One has the ominous sense of grim history about to be reenacted at Standing Rock. North Dakota authorities-who are in essence a subsidiary of the fossil fuel industry-have insisted that the Sioux are violent, that they have "pipe bombs." There are rumors about calling in the National Guard. The possibility for renewed tragedy is very real.

But the possibility for a new outcome is there as well. The Army Corps of Engineers might back off. The president might decide, as he did with Keystone, that this pipeline would "exacerbate" climate change and hence should be reviewed more carefully. We might, after five centuries, actually listen to the only people who've ever successfully inhabited this continent for the long term.

Construction on the pipeline remains halted after developers paused the project last week in anticipation of the Wednesday hearing.

Meanwhile, a U.S. District Court hearing on whether a preliminary injunction should be issued against the protesters has been rescheduled from Thursday to Sept. 8, although a restraining order against the demonstrators has also been extended until then. Filing the order on Monday, U.S. District Judge Daniel Hovland wrote that factions are '"strongly encouraged to meet and confer in good faith' to try and resolve the dispute out of court," the Tribune reported.

Updates are being shared on social media with the hashtags #NoDAPL and#RezpectOurWater.
 

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This is what our future could look like

Why is this important to us? Because it could happen to us in the future. Want to control the masses? Control their water supply.

https://www.ushmm.org/wlc/en/article.php?ModuleId=10007392

Martin Niemöller (1892-1984) was a prominent Protestant pastor who emerged as an outspoken public foe of Adolf Hitler and spent the last seven years of Nazi rule in concentration camps.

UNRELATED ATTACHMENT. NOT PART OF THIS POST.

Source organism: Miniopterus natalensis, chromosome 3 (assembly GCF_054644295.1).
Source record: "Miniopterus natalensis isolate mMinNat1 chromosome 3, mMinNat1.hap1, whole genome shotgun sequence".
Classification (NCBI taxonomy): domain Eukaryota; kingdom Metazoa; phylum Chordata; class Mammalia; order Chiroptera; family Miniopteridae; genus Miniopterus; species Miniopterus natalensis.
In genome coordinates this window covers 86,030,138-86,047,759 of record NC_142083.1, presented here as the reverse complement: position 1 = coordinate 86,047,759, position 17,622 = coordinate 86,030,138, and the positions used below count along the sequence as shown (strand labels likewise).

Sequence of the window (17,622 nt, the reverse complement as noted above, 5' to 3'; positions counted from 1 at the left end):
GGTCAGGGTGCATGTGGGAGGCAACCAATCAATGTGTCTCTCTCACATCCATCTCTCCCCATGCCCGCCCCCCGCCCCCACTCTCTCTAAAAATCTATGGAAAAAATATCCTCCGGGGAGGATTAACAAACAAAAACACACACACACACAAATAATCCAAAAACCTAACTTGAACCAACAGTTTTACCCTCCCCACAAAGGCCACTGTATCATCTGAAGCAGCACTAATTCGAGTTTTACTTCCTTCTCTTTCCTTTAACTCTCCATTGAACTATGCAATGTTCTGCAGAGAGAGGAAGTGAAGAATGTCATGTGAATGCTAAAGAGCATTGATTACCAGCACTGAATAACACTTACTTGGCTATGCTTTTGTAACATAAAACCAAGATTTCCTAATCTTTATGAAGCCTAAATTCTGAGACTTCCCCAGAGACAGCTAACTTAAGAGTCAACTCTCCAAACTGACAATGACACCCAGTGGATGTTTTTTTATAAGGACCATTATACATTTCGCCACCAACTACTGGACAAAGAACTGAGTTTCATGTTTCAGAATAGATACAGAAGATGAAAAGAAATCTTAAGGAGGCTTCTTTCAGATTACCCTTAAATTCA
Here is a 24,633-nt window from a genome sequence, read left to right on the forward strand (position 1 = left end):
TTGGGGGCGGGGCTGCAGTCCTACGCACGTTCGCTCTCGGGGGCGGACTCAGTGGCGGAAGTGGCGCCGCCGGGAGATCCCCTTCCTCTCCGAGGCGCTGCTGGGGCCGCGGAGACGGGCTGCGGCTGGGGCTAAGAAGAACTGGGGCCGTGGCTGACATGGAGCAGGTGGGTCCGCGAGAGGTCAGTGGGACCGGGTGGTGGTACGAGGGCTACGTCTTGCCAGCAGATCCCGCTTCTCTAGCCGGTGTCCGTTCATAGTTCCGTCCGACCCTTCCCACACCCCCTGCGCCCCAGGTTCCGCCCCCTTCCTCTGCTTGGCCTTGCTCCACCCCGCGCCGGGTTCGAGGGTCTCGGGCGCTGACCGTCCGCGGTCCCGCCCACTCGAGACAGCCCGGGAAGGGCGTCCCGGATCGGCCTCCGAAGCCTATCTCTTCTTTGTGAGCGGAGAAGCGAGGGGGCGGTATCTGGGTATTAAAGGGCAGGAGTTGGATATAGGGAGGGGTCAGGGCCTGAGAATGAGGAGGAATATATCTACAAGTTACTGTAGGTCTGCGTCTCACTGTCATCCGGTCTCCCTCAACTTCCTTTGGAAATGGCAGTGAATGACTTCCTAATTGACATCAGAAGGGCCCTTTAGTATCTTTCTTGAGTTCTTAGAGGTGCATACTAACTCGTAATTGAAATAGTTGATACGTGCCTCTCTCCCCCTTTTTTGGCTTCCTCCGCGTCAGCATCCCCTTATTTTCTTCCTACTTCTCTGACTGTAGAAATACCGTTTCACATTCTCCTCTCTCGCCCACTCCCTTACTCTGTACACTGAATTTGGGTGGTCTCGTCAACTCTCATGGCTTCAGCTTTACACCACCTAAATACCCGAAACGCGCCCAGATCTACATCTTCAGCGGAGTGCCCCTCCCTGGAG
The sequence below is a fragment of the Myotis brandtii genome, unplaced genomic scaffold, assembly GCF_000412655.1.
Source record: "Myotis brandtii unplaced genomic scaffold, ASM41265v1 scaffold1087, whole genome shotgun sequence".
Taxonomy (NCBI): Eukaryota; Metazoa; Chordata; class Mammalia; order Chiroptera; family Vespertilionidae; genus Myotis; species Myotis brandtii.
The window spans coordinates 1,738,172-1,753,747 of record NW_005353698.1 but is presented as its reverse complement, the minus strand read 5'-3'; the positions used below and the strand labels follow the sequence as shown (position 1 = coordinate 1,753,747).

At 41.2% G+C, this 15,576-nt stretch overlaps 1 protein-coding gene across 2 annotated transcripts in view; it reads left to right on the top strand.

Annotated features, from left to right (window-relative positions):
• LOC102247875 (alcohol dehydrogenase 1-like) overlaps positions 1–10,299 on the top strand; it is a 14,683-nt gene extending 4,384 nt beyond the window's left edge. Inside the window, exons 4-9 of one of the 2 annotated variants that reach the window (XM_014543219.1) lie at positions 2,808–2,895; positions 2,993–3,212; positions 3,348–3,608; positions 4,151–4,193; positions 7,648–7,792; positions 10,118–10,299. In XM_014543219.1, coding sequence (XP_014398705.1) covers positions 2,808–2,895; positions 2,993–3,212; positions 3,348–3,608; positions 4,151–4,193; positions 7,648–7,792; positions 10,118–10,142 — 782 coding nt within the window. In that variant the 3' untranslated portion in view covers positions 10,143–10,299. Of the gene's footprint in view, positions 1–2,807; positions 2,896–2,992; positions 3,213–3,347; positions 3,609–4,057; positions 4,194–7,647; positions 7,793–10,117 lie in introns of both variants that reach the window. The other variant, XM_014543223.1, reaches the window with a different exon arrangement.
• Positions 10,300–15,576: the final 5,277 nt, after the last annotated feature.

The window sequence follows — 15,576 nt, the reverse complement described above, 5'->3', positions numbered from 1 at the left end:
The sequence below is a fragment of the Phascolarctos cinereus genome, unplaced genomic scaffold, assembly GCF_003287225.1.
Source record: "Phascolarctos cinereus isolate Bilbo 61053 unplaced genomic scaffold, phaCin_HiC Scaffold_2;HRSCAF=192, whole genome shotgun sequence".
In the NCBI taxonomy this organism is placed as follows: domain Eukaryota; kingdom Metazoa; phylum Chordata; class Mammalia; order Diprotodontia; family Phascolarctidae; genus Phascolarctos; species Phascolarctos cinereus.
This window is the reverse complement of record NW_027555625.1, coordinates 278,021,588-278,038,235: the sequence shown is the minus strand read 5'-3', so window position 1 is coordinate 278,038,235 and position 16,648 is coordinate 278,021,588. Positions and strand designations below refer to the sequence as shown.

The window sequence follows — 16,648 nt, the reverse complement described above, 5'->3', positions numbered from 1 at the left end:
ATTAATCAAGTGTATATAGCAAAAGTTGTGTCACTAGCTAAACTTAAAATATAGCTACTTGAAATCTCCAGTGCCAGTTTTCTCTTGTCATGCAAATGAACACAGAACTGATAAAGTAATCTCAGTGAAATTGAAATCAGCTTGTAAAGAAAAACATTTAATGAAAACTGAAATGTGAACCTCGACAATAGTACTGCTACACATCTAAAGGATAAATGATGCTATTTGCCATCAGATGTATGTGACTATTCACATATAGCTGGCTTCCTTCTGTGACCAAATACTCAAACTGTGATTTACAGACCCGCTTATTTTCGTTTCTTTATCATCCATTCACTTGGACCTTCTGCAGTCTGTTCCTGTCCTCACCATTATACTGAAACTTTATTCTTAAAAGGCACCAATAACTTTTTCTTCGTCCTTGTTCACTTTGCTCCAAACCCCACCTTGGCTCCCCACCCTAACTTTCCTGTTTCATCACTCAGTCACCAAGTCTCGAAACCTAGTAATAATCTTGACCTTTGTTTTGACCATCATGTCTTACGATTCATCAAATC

Niemöller is perhaps best remembered for the quotation:

First they came for the Socialists, and I did not speak out-
Because I was not a Socialist.

Then they came for the Trade Unionists, and I did not speak out-
Because I was not a Trade Unionist.

Then they came for the Jews, and I did not speak out-
Because I was not a Jew.

Then they came for me-and there was no one left to speak for me...
http://www.kfyrtv.com/content/news/...a-Access-Pipeline-construction-391443731.html

Army Corps of Engineers confirms there is no written easement for Dakota Access Pipeline construction on Corps property

Last week, Energy transfer Partners, the company constructing the Dakota Access Pipeline, voluntarily stopped work at the building site just North of the Standing Rock Sioux Reservation.

The Army Corps of Engineers has confirmed that the company doesn't have a written easement from the agency to build on Corps property. A corps spokesperson says that Energy transfer has filed the paperwork for the easement but it's still under review.

"That's true they don't have the easement that's required to install the segment that's across the Oahe project," said Larry Janis, Army Corps Of Engineers.

Janis says there is no timetable on when the easement will be granted, but the agency has issued a permission that allows the easement to be written.